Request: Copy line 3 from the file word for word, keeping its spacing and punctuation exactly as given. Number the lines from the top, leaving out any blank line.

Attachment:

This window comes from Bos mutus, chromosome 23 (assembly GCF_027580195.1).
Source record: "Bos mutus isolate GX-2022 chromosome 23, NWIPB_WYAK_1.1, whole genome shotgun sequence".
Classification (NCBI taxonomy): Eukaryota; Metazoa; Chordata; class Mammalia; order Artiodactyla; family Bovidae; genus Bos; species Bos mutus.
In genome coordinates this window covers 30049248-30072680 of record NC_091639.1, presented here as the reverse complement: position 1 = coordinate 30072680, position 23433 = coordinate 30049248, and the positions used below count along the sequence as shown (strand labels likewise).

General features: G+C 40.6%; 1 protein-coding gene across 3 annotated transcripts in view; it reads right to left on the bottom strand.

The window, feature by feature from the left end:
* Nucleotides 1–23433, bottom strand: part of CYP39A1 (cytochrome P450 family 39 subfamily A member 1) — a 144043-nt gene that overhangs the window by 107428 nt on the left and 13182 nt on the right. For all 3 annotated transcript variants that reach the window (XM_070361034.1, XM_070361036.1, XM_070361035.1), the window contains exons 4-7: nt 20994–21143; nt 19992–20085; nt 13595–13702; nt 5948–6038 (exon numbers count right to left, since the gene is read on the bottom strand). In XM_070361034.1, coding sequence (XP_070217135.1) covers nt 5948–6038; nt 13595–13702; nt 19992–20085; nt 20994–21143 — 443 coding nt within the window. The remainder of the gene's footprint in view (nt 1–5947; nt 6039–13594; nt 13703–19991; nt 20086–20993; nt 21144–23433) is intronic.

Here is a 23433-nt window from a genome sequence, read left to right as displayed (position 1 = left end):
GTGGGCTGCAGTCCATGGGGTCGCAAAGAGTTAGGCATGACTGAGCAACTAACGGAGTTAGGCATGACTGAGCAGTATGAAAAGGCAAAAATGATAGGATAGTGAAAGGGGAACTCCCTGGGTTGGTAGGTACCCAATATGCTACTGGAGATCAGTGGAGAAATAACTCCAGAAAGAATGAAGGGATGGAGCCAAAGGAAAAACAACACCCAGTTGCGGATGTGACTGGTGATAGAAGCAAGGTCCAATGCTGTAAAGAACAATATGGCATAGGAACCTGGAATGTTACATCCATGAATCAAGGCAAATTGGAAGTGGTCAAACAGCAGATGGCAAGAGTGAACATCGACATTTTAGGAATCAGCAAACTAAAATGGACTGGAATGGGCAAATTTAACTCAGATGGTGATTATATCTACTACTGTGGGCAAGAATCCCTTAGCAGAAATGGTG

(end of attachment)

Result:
Classification (NCBI taxonomy): Eukaryota; Metazoa; Chordata; class Mammalia; order Artiodactyla; family Bovidae; genus Bos; species Bos mutus.